Crisis piles on crisis.
And the constitutional history of Britain and Europe becomes still more tumultuous with the result of the elections to the European Parliament, believed to be the second largest tryst with democracy, after India’s. The outcome has dealt a crippling blow to the Conservative party and the prospect of a nodeal Brexit has become ever so brighter.
The Tory leadership has been humiliated by Nigel Farage’s Brexit party; hence the vow to take the United Kingdom out of the European Union in October. That the result represents an “existential threat” to the Tories, to quote the Foreign Secretary, Jeremy Hunt, may not exactly be the foreboding of the Jeremiah.
It would be premature quite yet to craft the obituary of the Conservative party. Britain is in a flux as seldom before in its history; further comment must await the evolution of developments, not least Theresa May’s contemplated resignation on 7 June. Suffice it to register that the Channel is the thread that can bind or break Britain’s equation with Europe, and in the immediate aftermath of the result, Boris Johnson, the Prime Minister in the wings, has not ruled out a no-deal Brexit.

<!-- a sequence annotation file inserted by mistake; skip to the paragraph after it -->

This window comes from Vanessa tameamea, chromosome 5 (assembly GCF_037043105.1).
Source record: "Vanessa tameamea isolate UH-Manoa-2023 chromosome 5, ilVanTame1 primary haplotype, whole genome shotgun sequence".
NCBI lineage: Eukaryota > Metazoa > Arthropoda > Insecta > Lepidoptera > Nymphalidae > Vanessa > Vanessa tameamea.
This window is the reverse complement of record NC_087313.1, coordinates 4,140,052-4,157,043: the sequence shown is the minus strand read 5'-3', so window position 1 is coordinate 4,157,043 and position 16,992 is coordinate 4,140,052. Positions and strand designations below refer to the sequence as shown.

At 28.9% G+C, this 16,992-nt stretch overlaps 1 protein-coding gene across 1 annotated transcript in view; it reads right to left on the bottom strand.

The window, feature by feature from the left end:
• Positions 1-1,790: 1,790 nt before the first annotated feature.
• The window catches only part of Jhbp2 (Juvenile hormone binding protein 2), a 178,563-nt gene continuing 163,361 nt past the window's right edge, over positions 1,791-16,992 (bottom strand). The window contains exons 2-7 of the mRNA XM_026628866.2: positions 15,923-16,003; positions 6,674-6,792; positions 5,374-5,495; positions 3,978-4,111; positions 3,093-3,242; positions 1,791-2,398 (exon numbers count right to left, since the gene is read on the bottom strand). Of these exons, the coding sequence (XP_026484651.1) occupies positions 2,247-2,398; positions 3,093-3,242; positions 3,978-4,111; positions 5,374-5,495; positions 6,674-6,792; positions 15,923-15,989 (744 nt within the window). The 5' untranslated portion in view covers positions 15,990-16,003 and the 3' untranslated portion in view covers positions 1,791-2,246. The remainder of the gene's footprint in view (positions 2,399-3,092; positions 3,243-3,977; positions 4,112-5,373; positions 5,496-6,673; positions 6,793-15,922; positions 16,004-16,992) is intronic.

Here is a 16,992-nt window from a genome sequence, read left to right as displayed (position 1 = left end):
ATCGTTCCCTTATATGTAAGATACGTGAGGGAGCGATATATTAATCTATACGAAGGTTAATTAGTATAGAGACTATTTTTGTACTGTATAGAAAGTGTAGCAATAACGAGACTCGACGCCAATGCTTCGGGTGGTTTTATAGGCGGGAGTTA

On Monday, the Tories were plunged into a humiliating fifth place in the European Parliament with just 9 per cent of the vote. At another remove, the Brexit party won over millions of voters frustrated over Mrs May’s failure to leave as planned on 29 March this year. Ergo, the setback in Brussels is as much for the party as to the person going through the wrapup motions of her prime ministership. The voters have emitted an unequivocal signal ~ Britain must leave the EU on 31 October with a clean break as nothing else will wash now.
The message of the vote resonates across the echo chambers of the Continent. Despite the humiliation, the election to the European Parliament has brought Britain to the centrestage, albeit in profoundly unflattering circumstances. Politically, the election has had an immediate impact, with the Home secretary, Sajid Javid, entering the crowded race for the succession on Monday.
And alone in the party, he has underlined the need to “bridge divisions” in the hope of healing the scars of the long-running debate over EU membership. Small wonder the European elections of 2019 have been regarded as “one of the most consequential destabilisations of the political order in modern British history”.
One could argue that Mrs May ~ who announced her resignation plans last Friday ~ was remarkably prescient. The British Prime Minister had never wanted the UK to take part in the elections to the European Parliament, three years after the referendum decision to quit the European Union. A second referendum has now been reduced to irrelevance. Her interest in this election was at best tangential, having failed to launch the campaign, let alone produce a manifesto. And yet the vote in Europe will be recorded by historians as the last straw that broke the camel’s back.